Enforcement of Restrictive Covenants
When creating and negotiating contracts of employment, you should also consider what restrictions you might like to place on your employees in the event that they leave the business. Having restrictive covenants that have been agreed by your employee in writing would help you to protect your business and to enforce these restrictions if the employee attempts to breach them.
These restrictive covenants (also called post-termination restrictions) are a common feature of employment contracts and can help to protect your business through periods of staff turnover. They are intended to survive the end of the employment relationship and prevent those employees from compromising your business interests by, for example, setting up business in competition with you, going to work for a company which operates in competition with you, attempting to solicit your clients, customers, or staff, or divulging trade secrets or confidential information.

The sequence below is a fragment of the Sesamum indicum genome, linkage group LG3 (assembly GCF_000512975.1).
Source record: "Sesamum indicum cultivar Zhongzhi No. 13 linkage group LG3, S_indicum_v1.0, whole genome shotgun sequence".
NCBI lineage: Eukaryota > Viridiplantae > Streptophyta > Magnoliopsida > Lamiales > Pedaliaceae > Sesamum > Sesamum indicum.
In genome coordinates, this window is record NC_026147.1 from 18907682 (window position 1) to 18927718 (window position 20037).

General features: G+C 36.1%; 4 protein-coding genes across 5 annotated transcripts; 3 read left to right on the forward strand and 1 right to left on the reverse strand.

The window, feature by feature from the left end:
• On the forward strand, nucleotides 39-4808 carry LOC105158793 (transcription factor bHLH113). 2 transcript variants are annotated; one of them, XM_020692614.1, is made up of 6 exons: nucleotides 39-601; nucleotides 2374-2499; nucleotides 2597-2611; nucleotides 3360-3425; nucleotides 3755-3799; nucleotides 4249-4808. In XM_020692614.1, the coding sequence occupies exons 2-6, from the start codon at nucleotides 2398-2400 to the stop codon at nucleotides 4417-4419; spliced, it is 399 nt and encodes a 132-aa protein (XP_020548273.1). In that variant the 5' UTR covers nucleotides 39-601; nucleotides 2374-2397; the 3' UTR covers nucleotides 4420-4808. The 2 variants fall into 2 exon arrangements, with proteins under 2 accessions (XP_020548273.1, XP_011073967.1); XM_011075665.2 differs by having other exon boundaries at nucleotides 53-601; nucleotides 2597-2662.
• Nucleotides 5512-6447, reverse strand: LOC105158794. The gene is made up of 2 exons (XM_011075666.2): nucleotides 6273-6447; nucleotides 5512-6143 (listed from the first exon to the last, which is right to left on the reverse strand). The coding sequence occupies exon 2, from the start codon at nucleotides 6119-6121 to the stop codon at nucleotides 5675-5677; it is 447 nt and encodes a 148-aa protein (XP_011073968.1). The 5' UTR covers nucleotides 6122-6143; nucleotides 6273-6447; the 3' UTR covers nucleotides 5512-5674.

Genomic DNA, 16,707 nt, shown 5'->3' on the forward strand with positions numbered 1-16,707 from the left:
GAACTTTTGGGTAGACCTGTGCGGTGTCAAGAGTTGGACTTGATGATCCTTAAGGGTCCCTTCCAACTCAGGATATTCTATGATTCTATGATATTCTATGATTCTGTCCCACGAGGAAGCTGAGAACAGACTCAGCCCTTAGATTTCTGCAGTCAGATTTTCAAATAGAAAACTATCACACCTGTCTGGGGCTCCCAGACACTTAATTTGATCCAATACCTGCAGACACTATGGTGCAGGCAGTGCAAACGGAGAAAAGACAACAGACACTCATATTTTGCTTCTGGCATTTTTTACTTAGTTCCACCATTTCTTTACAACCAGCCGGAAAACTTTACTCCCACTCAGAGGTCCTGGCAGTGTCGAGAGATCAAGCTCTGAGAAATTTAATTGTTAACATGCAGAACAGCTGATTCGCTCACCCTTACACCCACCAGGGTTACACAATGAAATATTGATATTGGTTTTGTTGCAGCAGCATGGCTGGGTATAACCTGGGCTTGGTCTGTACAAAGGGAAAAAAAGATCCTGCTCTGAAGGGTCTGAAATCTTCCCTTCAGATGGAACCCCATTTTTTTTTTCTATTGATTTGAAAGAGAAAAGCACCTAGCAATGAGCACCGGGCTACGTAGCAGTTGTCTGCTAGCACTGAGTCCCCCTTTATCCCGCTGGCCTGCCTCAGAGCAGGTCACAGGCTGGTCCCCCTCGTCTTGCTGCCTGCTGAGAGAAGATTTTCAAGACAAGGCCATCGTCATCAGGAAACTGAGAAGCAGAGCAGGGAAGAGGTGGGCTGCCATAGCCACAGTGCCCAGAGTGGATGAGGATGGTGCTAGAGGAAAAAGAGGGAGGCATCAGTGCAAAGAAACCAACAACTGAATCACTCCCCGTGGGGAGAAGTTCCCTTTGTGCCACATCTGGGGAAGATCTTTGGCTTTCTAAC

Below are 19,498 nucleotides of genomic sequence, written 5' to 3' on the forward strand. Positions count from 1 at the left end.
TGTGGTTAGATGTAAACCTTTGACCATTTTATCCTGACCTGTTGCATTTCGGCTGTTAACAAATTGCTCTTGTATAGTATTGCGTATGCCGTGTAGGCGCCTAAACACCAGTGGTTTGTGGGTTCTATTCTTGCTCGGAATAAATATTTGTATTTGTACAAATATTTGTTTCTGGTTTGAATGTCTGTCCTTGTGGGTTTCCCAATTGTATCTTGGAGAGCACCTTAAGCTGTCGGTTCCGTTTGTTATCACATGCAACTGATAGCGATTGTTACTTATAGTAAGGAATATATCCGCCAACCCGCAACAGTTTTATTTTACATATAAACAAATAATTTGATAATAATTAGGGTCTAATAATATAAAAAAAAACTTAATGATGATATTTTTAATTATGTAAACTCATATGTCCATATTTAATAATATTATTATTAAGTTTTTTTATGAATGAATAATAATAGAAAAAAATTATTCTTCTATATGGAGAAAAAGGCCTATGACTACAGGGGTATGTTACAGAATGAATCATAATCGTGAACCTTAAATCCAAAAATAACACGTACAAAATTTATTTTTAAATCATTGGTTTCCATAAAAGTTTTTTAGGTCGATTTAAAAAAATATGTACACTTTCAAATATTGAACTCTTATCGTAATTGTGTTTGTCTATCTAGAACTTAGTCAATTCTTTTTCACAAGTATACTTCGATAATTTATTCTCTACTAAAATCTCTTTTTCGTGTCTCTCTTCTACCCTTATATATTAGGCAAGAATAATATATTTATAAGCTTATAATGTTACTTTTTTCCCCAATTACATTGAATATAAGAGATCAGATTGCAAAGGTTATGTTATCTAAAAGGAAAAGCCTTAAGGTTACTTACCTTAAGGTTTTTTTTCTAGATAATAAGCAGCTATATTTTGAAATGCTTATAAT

There are a great deal of variables to take into account when drafting restrictive covenants. These covenants should be specific, focused and go no further than is reasonable to protect your business interests. You should consider both a timeframe for these restrictions to apply, which might typically exclude any garden leave or notice period, and a geographical scope, for example, to apply within a ten-mile radius of your premises. You should also consider updating the restrictions if the employee starts a new position in the company to ensure that the covenants are applicable to the job they are doing. Ultimately, a breach of these covenants can expose an ex-employee to a claim for breach of contract or to injunction proceedings together with recovery of your losses.
Talk to Tollers
In certain circumstances, an effective restrictive covenant can be crucial to protecting your business. As employment law solicitors, we understand the fine balance that needs to be struck when imposing such covenants, so that they are not too broad (and therefore at risk of being ruled as unenforceable) but still protect your interests sufficiently. We can help you define the restrictions that address this balance most appropriately for your business.